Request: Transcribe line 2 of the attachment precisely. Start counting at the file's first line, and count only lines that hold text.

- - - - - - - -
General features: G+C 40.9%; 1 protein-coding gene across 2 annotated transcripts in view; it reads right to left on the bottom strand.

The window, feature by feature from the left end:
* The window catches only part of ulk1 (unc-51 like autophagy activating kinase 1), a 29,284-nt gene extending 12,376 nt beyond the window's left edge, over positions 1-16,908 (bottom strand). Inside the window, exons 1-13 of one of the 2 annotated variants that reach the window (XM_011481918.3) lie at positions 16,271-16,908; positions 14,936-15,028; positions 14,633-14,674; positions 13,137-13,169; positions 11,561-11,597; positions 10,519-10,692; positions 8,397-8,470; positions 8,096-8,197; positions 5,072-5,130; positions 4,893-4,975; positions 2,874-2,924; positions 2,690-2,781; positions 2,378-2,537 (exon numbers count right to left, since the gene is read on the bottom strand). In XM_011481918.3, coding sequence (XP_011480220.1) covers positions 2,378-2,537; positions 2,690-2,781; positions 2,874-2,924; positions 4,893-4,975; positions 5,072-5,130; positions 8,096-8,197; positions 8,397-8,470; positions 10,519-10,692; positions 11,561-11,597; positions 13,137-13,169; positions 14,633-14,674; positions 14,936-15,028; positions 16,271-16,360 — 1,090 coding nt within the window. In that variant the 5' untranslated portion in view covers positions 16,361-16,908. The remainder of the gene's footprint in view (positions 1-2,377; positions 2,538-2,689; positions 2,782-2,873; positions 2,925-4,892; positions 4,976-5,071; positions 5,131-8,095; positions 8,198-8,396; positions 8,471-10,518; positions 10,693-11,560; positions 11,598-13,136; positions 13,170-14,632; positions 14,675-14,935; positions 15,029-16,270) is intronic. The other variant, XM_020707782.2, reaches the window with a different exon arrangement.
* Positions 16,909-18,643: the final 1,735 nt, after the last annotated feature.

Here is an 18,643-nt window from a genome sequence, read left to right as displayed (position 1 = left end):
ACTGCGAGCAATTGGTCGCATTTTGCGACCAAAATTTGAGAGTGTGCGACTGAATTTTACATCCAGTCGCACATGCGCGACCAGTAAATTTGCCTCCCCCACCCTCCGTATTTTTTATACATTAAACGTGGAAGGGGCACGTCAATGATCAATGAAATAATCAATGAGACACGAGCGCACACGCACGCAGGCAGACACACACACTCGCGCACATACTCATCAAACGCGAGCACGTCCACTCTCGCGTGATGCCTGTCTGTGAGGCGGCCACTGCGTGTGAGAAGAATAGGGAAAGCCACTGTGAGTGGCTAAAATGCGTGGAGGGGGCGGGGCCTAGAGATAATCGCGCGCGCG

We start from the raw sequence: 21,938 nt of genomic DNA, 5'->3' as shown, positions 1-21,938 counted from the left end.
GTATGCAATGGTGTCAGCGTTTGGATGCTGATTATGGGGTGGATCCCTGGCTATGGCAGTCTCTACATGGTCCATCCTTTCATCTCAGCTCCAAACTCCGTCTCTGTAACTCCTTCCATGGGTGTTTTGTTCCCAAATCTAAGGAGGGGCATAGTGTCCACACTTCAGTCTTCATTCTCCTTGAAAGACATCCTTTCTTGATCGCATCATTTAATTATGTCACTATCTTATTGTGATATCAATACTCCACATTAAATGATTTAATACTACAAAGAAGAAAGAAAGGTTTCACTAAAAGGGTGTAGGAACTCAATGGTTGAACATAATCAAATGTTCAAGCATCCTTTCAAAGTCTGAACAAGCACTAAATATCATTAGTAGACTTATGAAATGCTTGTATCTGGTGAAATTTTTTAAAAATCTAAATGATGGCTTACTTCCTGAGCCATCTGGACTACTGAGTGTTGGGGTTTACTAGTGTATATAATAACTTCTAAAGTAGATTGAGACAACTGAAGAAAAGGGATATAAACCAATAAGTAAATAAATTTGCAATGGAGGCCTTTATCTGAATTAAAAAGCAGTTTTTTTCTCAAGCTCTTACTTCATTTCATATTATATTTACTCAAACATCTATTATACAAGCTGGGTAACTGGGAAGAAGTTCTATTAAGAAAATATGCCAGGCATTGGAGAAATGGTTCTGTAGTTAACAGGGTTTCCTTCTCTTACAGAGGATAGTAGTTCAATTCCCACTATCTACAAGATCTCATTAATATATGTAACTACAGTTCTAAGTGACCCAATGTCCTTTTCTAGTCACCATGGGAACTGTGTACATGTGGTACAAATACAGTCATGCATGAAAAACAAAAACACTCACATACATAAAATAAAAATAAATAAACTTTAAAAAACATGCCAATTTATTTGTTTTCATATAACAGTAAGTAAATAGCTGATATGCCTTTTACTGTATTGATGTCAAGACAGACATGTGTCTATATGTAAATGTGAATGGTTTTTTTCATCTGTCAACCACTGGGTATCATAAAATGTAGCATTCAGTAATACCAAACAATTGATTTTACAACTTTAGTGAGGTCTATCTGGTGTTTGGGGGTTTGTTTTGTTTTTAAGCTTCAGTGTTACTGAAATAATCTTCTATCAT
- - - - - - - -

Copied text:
The window, feature by feature from the left end: